US drone strike targets IS 'planner' in Afghanistan
Washington tells citizens to leave Kabul Airport gates 'immediately'
Afghan refugees board a bus after arriving at Dulles International Airport in Virginia after being evacuated from Kabul.–AFP
"The unmanned airstrike occurred in the Nangarhar Province of Afghanistan. Initial indications are that we killed the target," said Captain Bill Urban of the Central Command.
At least 78 people were killed, including 13 US troops, when a suicide attacker exploded a bomb in the dense crowd in front of the airport's Abbey Gate. Some media reported that fatalities numbered close to 200.
US officials said gunmen opened fire after the explosion, adding to the carnage.
The attack was carried out by the violent Afghan arm of the Islamic State group.
Following the attack US President Joe Biden vowed retaliation.
"To those who carried out this attack as well as anyone who wishes America harm, know this: We will not forgive. We will not forget. We will hunt you down and make you pay," Biden said Thursday.
On Friday afternoon Pentagon spokesman John Kirby said they believe the group planned to strike the airlift again.
"We still believe there are credible threats... specific, credible threats," he said.
Warning to citizens
The United States urged its citizens Friday to "immediately" leave the gates around Kabul's airport, where a suicide bomber this week targeted crowds trying to flee Taliban rule.
Earlier Friday, the Pentagon said that the high-risk Kabul airlift operation to evacuate Americans and Afghan allies still faced "specific, credible threats".
"US citizens who are at the Abbey gate, East gate, North gate or the New Ministry of Interior gate now should leave immediately," the US Embassy in Kabul said in a security alert.
"Because of security threats at the Kabul airport, we continue to advise US citizens to avoid traveling to the airport and to avoid airport gates," the embassy said.
The alert gave no further details on what the security threats might be, but it followed Thursday's attack that killed scores of people including 13 US servicemen.
No quick recognition of Taliban govt: White House
The United States on Friday dismissed any chance of rapid recognition for a Taliban government and said it has not decided yet whether it will maintain a diplomatic presence in Afghanistan after next week's troop withdrawal.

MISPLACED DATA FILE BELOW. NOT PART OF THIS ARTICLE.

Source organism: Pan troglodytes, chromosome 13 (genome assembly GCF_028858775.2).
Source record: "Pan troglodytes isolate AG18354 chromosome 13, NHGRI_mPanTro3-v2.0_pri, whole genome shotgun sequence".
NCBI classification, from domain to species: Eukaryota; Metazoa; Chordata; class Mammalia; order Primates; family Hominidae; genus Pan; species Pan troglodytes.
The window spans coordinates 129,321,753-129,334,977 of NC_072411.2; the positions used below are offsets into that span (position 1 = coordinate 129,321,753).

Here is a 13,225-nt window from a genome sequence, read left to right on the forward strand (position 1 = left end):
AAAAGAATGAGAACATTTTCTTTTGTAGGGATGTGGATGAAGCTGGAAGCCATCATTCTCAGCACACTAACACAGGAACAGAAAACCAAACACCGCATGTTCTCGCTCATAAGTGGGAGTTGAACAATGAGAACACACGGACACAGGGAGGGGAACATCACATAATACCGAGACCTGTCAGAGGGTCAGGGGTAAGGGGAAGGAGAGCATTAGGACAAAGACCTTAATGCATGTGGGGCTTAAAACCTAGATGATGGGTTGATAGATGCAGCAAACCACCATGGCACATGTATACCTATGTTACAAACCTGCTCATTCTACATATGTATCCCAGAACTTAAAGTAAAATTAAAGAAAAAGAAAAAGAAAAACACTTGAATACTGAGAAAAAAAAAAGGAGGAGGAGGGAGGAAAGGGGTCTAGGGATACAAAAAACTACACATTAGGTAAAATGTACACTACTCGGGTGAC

"I want to be really clear: there's no rush to recognition of any sort by the United States or any international partners we have talked to," White House spokeswoman Jen Psaki told reporters.
The United States has said recognition of any future Taliban regime would be contingent on it not allowing Afghan territory to be used as a base for terrorism and respect for human rights, particularly those of women.
State Department spokesman Ned Price said the Taliban have asked that the United States keep a diplomatic presence in the country after the remaining US troops are pulled out on Tuesday.
"They have made very clear to us in our communication they would like to see an American diplomatic presence remain," Price said. "Ultimately, of course, it's not up to the Taliban.
"It's a determination that we will need to make consistent with the overriding prerogative and that is the safety and security of American officials," he said.
He said the Taliban have pledged to provide "safety and protection" but those are just "words" and Washington will need further assurances before making any decision.
After the Taliban takeover of Kabul on August 15, the remaining diplomats from the US embassy fled to the US-secured airport in the capital.
The United States has been in close contact with its former enemy as it tries to complete the risky operation of evacuating tens of thousands of people from Afghanistan at the end of a 20-year war.
France ends its air evacuations
France ended its evacuations from Taliban-controlled Afghanistan late Friday, officials said, one day after a suicide bombing left scenes of carnage outside Kabul airport.
The airlift had to be stopped because "the security conditions were no longer being met at the airport", Foreign Minister Jean-Yves Le Drian and Defence Minister Florence Parly said in the wake of Thursday's attack, which killed scores of Afghan civilians and 13 US troops.
In a statement, the ministers blamed the lack of security on the "rapid disengagement of the American forces".
Separately, Parly tweeted that the French forces had managed to fly around 3,000 people out of Afghanistan before their airlift operation was halted.
"In less than two weeks, the French military has brought some 3,000 people to safety, including more than 2,600 Afghans," she tweeted.
The French embassy team in Kabul has reached Abu Dhabi and from there will fly home to France, the ministers said.
France has called for setting up humanitarian operations to assist the thousands of Afghan nationals who failed to get a flight out to leave by other means.
"Our efforts continue," the two ministers said.
A French delegation met Thursday with Taliban representatives with the talks centring on the situation at the Kabul airport and the airlift operations, the ministers said.